“Everybody told me, be careful, because Serena will all the time start with 3-0 or something like this,” Halep’s coach Daniel Dobre told a small group of reporters as Halep sat at a table nearby and celebrated with friends and family.
Instead “it was 0-3 with two breaks, so it was unbelievable,” he continued.
Halep may own a 2-9 record against Williams but both her wins have been resounding, the other being a 6-0 6-2 result at the WTA finals in Singapore in 2014 that gave her a boost of confidence.
“Today I just went for it like in Singapore,” said Halep. “I had that image in my head. I really believed there is the chance to do the same thing.”
The world No. 7 said she had a few butterflies before the encounter yet it didn’t show. She broke Williams in the first game, part of a run where she claimed seven consecutive points.
Halep showed why she’s one of the best movers around when she chased a ball in her forehand corner, then finished with a sublime backhand cross court near the net.
Williams knew all about Halep but in case she needed another reminder, that was it.
Halep got some luck in the third game, seeing her ball off the net cord stay inside the court while Williams’ reply clipped the tape and landed on her side.
Also one of tennis’ fiercest returners, Halep earned a double break advantage with a backhand return winner down the line.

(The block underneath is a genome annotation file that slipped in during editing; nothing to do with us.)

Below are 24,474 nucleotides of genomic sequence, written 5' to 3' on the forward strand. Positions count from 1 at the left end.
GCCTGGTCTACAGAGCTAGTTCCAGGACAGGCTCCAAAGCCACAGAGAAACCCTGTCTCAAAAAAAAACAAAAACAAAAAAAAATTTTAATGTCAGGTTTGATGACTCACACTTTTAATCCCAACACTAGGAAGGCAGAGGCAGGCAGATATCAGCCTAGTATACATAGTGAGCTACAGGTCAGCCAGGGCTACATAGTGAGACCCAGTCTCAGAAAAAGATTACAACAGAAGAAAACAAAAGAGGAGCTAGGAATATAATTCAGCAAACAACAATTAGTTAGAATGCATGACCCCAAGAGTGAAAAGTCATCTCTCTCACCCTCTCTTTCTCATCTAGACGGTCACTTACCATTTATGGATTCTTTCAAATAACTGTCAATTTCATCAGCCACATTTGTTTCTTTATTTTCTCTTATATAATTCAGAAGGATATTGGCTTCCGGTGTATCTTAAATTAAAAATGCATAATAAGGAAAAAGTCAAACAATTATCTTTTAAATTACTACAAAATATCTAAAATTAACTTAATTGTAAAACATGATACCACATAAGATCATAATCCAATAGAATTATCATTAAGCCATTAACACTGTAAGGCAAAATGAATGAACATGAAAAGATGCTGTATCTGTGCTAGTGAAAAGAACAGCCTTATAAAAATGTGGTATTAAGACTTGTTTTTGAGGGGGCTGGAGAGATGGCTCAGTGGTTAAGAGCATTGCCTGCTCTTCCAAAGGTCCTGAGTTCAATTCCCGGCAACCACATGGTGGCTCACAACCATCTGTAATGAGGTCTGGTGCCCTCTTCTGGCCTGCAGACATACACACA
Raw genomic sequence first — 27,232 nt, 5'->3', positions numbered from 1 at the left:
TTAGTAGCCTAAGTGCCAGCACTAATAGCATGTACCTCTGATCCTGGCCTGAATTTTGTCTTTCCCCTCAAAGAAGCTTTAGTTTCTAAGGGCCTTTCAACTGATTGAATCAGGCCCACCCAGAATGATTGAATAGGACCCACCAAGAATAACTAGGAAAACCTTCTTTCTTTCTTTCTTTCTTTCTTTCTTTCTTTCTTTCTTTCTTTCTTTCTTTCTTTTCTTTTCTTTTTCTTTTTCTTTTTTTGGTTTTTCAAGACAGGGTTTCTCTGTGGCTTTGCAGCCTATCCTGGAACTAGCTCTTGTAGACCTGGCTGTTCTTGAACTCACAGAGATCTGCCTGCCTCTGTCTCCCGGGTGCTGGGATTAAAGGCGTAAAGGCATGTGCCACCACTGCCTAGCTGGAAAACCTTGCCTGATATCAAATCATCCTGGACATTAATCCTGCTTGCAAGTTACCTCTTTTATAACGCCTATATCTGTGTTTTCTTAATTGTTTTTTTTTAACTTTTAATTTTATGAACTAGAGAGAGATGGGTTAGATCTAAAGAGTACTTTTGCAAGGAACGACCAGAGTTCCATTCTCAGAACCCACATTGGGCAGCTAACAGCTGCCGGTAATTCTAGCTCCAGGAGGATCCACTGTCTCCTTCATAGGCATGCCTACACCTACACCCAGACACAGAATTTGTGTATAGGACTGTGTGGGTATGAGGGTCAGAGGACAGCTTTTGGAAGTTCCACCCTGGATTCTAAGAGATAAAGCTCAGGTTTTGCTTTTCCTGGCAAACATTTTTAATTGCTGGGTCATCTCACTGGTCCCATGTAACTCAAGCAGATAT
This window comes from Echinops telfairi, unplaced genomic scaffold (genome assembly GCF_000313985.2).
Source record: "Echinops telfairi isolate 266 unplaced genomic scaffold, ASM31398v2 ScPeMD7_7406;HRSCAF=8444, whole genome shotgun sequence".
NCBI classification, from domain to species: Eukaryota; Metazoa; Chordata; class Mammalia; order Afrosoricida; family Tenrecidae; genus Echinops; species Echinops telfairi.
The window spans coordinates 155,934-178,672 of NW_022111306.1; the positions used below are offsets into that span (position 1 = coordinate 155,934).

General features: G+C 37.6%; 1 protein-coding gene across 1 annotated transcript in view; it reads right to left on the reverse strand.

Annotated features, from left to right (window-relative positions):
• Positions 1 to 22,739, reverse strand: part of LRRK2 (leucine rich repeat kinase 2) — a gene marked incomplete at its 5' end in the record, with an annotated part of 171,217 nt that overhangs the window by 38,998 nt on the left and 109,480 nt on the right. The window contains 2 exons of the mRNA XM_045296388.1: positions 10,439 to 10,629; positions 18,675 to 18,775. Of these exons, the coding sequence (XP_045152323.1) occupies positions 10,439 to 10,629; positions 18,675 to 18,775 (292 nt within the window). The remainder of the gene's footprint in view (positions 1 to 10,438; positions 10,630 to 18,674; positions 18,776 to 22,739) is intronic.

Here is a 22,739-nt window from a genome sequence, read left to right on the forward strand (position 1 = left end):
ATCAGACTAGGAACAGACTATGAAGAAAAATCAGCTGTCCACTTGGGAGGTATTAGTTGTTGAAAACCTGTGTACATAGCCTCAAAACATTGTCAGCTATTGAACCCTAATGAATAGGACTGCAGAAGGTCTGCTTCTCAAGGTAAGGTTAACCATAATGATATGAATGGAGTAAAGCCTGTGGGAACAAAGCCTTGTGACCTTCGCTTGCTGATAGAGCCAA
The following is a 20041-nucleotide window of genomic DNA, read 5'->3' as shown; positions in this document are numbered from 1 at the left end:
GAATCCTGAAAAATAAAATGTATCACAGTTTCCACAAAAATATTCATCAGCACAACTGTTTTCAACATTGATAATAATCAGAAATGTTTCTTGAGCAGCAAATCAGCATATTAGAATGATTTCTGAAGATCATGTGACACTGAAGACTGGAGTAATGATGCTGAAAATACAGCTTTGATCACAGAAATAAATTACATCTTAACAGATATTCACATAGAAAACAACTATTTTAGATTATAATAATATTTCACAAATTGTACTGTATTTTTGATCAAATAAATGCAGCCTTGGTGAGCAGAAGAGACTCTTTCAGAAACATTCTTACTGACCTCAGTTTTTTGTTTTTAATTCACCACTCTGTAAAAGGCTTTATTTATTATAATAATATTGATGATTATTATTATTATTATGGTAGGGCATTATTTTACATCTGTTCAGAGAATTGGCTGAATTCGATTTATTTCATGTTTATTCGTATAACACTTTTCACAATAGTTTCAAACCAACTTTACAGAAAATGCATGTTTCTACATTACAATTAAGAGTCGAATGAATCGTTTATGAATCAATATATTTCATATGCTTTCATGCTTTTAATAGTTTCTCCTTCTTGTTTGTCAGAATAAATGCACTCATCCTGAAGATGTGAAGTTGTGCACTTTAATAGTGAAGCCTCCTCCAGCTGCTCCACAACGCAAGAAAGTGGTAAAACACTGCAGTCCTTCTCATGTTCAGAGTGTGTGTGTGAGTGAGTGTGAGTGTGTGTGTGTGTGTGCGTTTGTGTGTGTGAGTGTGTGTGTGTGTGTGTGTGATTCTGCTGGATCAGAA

It was all working for Halep as she struck an ace to get to 4-0. Williams — who led the event in aces and had hit the fastest serve so far — didn’t hit an ace until set two.
Halep’s first unforced error incredibly came at 5-1, 15-0 — a forehand into the net — but it certainly didn’t put her off.
Two points later summarized the opener.
Williams crushed a backhand cross court. Maybe not expecting it to come back, even from the speedy Halep, it did, and Williams’ backhand reply landed in the net for one of her 26 unforced errors.
Williams was 2-8 in grand slam finals when dropping the opener — her last win came in 2005 — so it spelled trouble for the seven-time champion.
In the first five games in the second set, Halep made just one unforced error.
Yes, she continued to be stingy.
Halep dug out from 15-30 at 0-1, then broke for 3-2 when Williams put a backhand long.
A seemingly simple point for some with Halep out of position, but the 27-year-old’s tenacity throughout could have prompted the miss.
“I think I was over-hitting, trying to go for too much,” said Williams. “She was just getting a tremendous amount of balls back.”
Halep then saved the next game from 15-30 to get to 4-2 and broke again for 5-2.
Williams’ serve finally clicked to prolong that game but when they were embroiled in baseline rallies, Halep won the majority of the points, mirroring the match.
And a first Wimbledon title was officially hers when Williams’ forehand landed in the net.
Halep sunk to her knees and took it all in for a second.
“You just feel light, you feel everything it’s beautiful,” said Halep.
Her display was one for the ages.